There are many contributing to this rapidly expanding dialogue and sometimes boisterous and even accusatory debate.

Avaaz, is circulating a Petition against UNESCO and Russian plans to reconstruct Palmyra.
It states in part, "We, the undersigned, urge the international community and its cultural organizations and academic institutions to help protecting the Syrian heritage and sparing it the political, ethnic, sectarian, or business agendas of the fighting groups in the Syrian conflict and their global backers. "We regret that UNESCO Director General "reiterated her full support for the restoration of Palmyra" without first considering the ramifications of such a hasty statement.
The intention of UNESCO and other organizations to engage in a restoration and reconstruction process of the ancient site of Palmyra right now is both inopportune and unrealistic. Millions of Syrians are still suffering the enormous consequences of this bloody war. Among them are the people of Palmyra who have experienced and continue to experience loss of life, detention, displacement, and the devastating destruction of their homes and heritage." But we firmly oppose any hasty reconstruction initiated by UNESCO and carried out by parties directly involved in the Syrian tragedy."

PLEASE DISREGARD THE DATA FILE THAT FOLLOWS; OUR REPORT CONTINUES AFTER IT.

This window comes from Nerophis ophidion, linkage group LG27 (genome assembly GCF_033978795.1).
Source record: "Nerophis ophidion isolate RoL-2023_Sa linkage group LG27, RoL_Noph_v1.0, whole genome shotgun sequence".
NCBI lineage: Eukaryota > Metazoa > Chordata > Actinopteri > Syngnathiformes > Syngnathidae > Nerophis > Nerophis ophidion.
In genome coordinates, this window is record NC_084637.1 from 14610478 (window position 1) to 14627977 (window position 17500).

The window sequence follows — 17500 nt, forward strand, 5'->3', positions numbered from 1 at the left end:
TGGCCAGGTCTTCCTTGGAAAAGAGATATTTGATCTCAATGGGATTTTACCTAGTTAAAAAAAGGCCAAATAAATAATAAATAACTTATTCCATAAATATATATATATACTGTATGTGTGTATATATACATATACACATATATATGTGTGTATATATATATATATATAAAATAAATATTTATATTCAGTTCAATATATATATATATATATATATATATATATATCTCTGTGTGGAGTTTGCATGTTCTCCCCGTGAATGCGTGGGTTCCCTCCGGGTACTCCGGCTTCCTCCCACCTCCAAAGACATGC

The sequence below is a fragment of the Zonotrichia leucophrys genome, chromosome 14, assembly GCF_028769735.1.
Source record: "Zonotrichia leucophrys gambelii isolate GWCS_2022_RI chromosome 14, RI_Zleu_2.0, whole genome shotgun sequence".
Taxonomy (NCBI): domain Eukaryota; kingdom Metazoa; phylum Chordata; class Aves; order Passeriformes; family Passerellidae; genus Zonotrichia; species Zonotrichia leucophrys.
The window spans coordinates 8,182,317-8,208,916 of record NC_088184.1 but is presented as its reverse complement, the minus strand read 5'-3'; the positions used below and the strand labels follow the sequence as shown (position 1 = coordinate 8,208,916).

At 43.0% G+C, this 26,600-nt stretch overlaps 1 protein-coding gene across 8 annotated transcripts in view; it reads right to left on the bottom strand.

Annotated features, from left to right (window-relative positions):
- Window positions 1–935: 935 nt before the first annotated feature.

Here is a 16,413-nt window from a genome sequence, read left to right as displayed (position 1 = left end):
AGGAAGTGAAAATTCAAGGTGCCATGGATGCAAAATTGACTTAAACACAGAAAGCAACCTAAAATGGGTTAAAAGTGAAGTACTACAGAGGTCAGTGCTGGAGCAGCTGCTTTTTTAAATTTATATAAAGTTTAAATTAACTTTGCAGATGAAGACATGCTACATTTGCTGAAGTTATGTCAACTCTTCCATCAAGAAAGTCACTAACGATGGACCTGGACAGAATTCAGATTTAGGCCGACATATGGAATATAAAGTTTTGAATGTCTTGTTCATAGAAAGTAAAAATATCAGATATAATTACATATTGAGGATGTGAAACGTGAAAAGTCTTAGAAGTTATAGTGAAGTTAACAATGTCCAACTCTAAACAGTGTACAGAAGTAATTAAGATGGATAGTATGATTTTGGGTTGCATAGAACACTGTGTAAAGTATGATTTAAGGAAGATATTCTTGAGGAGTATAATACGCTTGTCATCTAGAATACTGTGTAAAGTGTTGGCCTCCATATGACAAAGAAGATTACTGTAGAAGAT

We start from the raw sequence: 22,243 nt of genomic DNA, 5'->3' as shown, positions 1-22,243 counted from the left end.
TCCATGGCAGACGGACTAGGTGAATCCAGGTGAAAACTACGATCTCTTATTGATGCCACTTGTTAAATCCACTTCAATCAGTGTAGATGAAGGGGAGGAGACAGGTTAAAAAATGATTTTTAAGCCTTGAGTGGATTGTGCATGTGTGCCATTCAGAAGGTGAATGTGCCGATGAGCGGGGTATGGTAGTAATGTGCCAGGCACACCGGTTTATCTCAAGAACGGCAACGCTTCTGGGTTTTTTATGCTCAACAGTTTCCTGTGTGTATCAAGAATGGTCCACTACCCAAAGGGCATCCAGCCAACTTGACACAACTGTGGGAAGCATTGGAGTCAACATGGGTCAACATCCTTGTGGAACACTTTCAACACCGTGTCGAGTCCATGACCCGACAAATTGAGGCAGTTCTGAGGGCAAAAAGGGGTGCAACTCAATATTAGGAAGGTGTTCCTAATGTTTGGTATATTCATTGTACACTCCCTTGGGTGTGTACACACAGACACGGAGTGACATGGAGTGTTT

Restoring Palmyra: Yes! Hastily: No!!!

The International Council of Museums (ICOM) has made public its views "Against Rushing to Conclusions about Palmyra Damage." ICOM warns against rushing to draw conclusions about the damage inflicted by ISIS terrorists on the world heritage site of Palmyra, ICOM's director of Programs and Partnerships advised this week. "Assessment is what we need so far, because no official international mission has been there in a couple of years, we have not assessed the situation of heritage," France Desmarais said advising that "There are three words that we need to remember when we talk about this -- professionalism, independence and integrity, and we want to make sure that whatever assessment is conducted it should be of course done with national and international experts of diverse institutions and expertise and it needs to be done thoroughly. Any quick assessment that would be done for communication purposes would not be welcome."

Other experts and academics are also skeptical, believing that the task will take many years and resources, that some sites are beyond repair, and that others might never be restored to their former glory. They argue as Syrian archeologist and refugee Mr. Azm has that "It's still early days," "This is all going to take a long time."

The Shirin NGO ( will soon release a blunt motion challenging a project of reconstruction of Palmyra, a result of recent talks between UNESCO Director General and the President of Russia. According to the Shirin-International Board of Directors, their motion, "written by professional archaeologists and Directors of excavations in Syria until 2010/11 will be sent to a large number of institutions and organizations, including to UNESCO and its satellite agencies, universities, press agencies, chancelleries."

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Since 2013, Professor Franklin P. Lamb has traveled extensively throughout Syria. His primary focus has been to document, photograph, research and hopefully help preserve the vast and irreplaceable archaeological sites and artifacts in (more...)